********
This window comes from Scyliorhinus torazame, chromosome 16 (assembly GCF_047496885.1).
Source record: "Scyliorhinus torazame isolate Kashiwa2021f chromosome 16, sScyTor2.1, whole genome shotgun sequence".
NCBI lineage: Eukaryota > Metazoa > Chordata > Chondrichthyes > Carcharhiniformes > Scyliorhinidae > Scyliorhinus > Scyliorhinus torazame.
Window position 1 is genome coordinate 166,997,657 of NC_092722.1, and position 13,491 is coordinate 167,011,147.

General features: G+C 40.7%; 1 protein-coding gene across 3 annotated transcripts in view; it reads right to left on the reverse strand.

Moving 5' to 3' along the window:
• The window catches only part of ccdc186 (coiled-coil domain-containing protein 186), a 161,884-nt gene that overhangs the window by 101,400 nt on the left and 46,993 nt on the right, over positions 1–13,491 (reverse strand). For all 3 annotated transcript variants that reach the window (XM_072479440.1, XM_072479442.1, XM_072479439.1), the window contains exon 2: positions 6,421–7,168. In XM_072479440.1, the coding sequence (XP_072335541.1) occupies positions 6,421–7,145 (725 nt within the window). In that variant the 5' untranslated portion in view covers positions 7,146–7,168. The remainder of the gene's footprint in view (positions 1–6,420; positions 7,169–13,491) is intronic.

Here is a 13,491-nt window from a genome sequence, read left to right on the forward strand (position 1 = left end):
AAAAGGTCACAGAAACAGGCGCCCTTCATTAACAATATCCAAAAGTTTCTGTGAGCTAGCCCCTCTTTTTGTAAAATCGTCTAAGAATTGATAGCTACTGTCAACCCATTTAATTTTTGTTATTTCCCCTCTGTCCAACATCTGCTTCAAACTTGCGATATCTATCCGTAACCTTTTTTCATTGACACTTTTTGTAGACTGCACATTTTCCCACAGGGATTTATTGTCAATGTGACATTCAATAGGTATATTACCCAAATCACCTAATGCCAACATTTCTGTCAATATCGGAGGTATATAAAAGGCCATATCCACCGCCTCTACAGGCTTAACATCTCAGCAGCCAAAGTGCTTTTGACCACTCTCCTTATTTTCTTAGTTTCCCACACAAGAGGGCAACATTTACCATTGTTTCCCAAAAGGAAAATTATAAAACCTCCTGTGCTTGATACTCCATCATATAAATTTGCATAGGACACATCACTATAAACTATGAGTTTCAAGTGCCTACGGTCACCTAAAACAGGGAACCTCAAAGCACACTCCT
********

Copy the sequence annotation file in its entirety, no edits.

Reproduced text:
This window comes from Scyliorhinus torazame, chromosome 16 (assembly GCF_047496885.1).
Source record: "Scyliorhinus torazame isolate Kashiwa2021f chromosome 16, sScyTor2.1, whole genome shotgun sequence".
NCBI lineage: Eukaryota > Metazoa > Chordata > Chondrichthyes > Carcharhiniformes > Scyliorhinidae > Scyliorhinus > Scyliorhinus torazame.
Window position 1 is genome coordinate 166,997,657 of NC_092722.1, and position 13,491 is coordinate 167,011,147.

General features: G+C 40.7%; 1 protein-coding gene across 3 annotated transcripts in view; it reads right to left on the reverse strand.

Moving 5' to 3' along the window:
• The window catches only part of ccdc186 (coiled-coil domain-containing protein 186), a 161,884-nt gene that overhangs the window by 101,400 nt on the left and 46,993 nt on the right, over positions 1–13,491 (reverse strand). For all 3 annotated transcript variants that reach the window (XM_072479440.1, XM_072479442.1, XM_072479439.1), the window contains exon 2: positions 6,421–7,168. In XM_072479440.1, the coding sequence (XP_072335541.1) occupies positions 6,421–7,145 (725 nt within the window). In that variant the 5' untranslated portion in view covers positions 7,146–7,168. The remainder of the gene's footprint in view (positions 1–6,420; positions 7,169–13,491) is intronic.

Here is a 13,491-nt window from a genome sequence, read left to right on the forward strand (position 1 = left end):
AAAAGGTCACAGAAACAGGCGCCCTTCATTAACAATATCCAAAAGTTTCTGTGAGCTAGCCCCTCTTTTTGTAAAATCGTCTAAGAATTGATAGCTACTGTCAACCCATTTAATTTTTGTTATTTCCCCTCTGTCCAACATCTGCTTCAAACTTGCGATATCTATCCGTAACCTTTTTTCATTGACACTTTTTGTAGACTGCACATTTTCCCACAGGGATTTATTGTCAATGTGACATTCAATAGGTATATTACCCAAATCACCTAATGCCAACATTTCTGTCAATATCGGAGGTATATAAAAGGCCATATCCACCGCCTCTACAGGCTTAACATCTCAGCAGCCAAAGTGCTTTTGACCACTCTCCTTATTTTCTTAGTTTCCCACACAAGAGGGCAACATTTACCATTGTTTCCCAAAAGGAAAATTATAAAACCTCCTGTGCTTGATACTCCATCATATAAATTTGCATAGGACACATCACTATAAACTATGAGTTTCAAGTGCCTACGGTCACCTAAAACAGGGAACCTCAAAGCACACTCCT